Thursday, July 19, 2012

Ipcc reports have not been science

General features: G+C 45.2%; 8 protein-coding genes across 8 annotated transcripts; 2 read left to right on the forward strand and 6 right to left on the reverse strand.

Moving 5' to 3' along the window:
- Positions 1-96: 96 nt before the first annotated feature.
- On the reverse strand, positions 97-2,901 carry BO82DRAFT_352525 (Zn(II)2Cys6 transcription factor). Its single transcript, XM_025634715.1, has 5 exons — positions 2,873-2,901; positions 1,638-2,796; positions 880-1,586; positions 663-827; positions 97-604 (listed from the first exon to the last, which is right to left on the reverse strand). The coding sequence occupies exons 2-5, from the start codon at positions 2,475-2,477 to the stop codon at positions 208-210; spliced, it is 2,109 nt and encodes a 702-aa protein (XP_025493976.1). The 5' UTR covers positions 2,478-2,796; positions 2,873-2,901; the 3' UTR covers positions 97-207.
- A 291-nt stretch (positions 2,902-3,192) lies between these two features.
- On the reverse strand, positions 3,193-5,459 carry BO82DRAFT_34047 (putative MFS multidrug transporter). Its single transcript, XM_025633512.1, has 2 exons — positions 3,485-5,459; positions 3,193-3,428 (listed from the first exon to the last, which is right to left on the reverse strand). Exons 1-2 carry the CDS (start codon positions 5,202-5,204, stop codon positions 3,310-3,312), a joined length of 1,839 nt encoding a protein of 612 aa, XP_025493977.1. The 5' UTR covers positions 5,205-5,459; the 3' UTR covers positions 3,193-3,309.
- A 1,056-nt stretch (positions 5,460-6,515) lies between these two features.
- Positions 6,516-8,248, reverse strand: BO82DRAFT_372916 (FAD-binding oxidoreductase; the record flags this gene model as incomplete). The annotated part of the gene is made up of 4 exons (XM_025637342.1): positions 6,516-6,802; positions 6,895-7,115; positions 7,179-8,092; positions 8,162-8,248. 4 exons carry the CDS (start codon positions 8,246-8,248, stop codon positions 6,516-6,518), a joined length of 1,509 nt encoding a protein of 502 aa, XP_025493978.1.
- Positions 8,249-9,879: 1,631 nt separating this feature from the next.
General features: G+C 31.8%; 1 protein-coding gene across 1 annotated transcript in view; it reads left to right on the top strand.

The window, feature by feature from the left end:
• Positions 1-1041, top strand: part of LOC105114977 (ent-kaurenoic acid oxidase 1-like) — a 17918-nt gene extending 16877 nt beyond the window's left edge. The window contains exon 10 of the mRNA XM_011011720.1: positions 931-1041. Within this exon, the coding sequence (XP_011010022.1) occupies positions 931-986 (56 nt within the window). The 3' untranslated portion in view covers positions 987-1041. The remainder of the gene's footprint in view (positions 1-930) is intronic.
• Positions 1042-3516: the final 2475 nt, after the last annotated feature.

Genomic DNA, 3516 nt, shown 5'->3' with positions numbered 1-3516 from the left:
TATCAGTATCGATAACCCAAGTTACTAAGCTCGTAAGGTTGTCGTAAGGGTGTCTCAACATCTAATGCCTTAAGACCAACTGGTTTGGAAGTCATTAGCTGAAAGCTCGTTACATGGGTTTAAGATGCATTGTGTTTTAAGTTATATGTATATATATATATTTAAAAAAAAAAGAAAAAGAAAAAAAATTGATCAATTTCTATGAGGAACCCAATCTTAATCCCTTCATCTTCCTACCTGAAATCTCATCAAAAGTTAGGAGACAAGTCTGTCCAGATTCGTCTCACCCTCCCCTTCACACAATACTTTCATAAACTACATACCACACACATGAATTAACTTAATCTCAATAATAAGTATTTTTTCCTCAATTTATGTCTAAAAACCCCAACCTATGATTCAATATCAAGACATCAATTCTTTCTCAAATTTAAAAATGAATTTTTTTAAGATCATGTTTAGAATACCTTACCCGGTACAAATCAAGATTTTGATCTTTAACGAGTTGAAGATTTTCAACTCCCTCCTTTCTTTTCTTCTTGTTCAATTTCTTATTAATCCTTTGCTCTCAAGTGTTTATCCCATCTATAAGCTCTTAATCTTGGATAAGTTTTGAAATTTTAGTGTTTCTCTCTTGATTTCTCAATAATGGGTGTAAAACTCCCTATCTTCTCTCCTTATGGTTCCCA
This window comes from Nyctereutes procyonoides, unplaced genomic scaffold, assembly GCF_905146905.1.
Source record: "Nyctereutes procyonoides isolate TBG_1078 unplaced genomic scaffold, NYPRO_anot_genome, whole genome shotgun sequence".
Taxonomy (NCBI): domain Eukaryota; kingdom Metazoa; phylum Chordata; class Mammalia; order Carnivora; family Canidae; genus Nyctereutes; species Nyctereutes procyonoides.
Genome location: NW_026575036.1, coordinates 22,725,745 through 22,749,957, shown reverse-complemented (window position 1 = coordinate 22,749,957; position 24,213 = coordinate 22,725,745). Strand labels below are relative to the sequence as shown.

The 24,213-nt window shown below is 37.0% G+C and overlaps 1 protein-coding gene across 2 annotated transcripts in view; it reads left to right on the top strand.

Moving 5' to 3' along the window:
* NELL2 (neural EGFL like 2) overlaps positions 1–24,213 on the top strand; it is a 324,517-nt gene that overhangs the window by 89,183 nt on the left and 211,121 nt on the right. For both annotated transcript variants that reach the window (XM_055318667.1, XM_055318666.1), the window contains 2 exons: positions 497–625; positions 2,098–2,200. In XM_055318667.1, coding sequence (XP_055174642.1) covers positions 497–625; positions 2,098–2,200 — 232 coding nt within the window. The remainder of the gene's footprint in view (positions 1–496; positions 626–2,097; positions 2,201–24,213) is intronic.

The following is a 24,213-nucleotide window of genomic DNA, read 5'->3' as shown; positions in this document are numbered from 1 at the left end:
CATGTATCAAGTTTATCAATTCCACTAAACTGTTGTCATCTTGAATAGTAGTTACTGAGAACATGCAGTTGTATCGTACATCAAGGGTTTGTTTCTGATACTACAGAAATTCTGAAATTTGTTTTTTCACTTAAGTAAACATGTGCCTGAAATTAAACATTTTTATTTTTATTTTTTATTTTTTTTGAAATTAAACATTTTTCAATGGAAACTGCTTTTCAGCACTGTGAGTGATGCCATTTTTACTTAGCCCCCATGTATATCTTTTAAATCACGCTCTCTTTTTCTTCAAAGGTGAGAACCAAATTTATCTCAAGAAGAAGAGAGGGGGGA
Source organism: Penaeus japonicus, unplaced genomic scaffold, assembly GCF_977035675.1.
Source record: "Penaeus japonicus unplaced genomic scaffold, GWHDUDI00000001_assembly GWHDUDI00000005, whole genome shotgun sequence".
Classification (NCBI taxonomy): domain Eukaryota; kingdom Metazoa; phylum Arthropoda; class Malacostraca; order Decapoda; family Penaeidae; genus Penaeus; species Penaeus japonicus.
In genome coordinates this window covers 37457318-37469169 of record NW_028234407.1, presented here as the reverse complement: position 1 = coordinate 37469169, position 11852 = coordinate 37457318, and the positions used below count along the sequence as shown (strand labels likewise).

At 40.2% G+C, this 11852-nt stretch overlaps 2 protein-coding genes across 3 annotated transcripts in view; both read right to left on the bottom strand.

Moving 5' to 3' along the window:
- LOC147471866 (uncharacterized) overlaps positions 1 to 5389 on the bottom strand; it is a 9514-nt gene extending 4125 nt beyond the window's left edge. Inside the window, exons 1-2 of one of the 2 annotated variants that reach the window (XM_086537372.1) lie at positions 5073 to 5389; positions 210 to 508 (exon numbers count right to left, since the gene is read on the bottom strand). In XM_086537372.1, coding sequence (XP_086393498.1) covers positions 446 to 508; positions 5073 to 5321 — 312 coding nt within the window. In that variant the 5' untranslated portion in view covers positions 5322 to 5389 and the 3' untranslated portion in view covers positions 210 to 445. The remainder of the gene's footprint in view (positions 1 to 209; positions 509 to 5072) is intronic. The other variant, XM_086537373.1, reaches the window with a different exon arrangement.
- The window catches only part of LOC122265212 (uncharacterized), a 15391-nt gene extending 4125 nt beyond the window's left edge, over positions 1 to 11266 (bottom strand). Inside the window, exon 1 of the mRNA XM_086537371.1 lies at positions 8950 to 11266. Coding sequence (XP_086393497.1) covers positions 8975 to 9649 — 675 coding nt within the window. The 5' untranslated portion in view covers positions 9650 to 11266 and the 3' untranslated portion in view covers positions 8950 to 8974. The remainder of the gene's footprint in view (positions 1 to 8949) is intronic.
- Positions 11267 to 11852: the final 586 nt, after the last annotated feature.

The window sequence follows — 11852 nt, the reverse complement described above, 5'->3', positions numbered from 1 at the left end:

A review of the ipcc process, the process touted by the hoaxers as their bible has basically gutted the ipcc findings. These are political not scientific documents and lack even the objectivity of an eight grade science project. There is no consensus. The rewriting of the Summary for Policy Makers by politicians and environmental activists -- a problem called out by global warming realists for many years, but with little apparent notice by the media or policymakers -- was plainly admitted, perhaps for the first time by an organization in the "mainstream" of alarmist climate change thinking.  "[M]any were concerned that reinterpretations of the assessment's findings, suggested in the final Plenary, might be politically motivated," the IAC auditors wrote.  The scientists they interviewed commonly found the Synthesis Report "too political" (p. 25). Really?  Too political?  We were told by everyone -- environmentalists, reporters, politicians, even celebrities -- that the IPCC reports were science, not politics.  Now we are told that even the scientists involved in writing the reports -- remember, they are all true believers in man-made global warming themselves -- felt the summaries were "too political." Here is how the IAC described how the IPCC arrives at the "consensus of scientists": Plenary sessions to approve a Summary for Policy Makers last for several days and commonly end with an all-night meeting.  Thus, the individuals with the most endurance or the countries that have large delegations can end up having the most influence on the report (p. 25). How can such a process possibly be said to capture or represent the "true consensus of scientists"? Another problem documented by the IAC is the use of phony "confidence intervals" and estimates of "certainty" in the Summary for Policy Makers (pp. 27-34).  Those of us who study the IPCC reports knew this was make-believe when we first saw it in 2007.  Work by J. Scott Armstrong on the science of forecasting makes it clear that scientists cannot simply gather around a table and vote on how confident they are about some prediction, and then affix a number to it such as "80% confident."  Yet that is how the IPCC proceeds. The IAC authors say it is "not an appropriate way to characterize uncertainty" (p. 34), a huge understatement.  Unfortunately, the IAC authors recommend an equally fraudulent substitute, called "level of understanding scale," which is more mush-mouth for "consensus." The IAC authors warn, also on page 34, that "conclusions will likely be stated so vaguely as to make them impossible to refute, and therefore statements of 'very high confidence' will have little substantive value."  Yes, but that doesn't keep the media and environmental activists from citing them over and over again as "proof" that global warming is man-made and a crisis...even if that's not really what the reports' authors are saying.

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